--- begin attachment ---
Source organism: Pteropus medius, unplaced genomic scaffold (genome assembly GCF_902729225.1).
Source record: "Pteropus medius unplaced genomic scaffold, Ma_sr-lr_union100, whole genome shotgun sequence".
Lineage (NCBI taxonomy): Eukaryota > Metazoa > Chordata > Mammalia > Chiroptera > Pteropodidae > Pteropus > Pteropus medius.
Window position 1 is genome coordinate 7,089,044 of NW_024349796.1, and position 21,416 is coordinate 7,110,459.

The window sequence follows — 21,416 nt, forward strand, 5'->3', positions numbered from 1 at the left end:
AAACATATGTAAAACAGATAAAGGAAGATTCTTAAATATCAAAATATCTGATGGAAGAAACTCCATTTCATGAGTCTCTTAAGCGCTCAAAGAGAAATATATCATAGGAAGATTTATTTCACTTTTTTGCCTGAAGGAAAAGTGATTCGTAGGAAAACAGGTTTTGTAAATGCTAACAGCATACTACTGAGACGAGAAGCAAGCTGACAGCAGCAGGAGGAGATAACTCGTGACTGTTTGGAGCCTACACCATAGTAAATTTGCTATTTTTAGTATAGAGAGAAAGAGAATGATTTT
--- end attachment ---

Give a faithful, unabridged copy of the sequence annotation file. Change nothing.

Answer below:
Source organism: Pteropus medius, unplaced genomic scaffold (genome assembly GCF_902729225.1).
Source record: "Pteropus medius unplaced genomic scaffold, Ma_sr-lr_union100, whole genome shotgun sequence".
Lineage (NCBI taxonomy): Eukaryota > Metazoa > Chordata > Mammalia > Chiroptera > Pteropodidae > Pteropus > Pteropus medius.
Window position 1 is genome coordinate 7,089,044 of NW_024349796.1, and position 21,416 is coordinate 7,110,459.

The window sequence follows — 21,416 nt, forward strand, 5'->3', positions numbered from 1 at the left end:
AAACATATGTAAAACAGATAAAGGAAGATTCTTAAATATCAAAATATCTGATGGAAGAAACTCCATTTCATGAGTCTCTTAAGCGCTCAAAGAGAAATATATCATAGGAAGATTTATTTCACTTTTTTGCCTGAAGGAAAAGTGATTCGTAGGAAAACAGGTTTTGTAAATGCTAACAGCATACTACTGAGACGAGAAGCAAGCTGACAGCAGCAGGAGGAGATAACTCGTGACTGTTTGGAGCCTACACCATAGTAAATTTGCTATTTTTAGTATAGAGAGAAAGAGAATGATTTT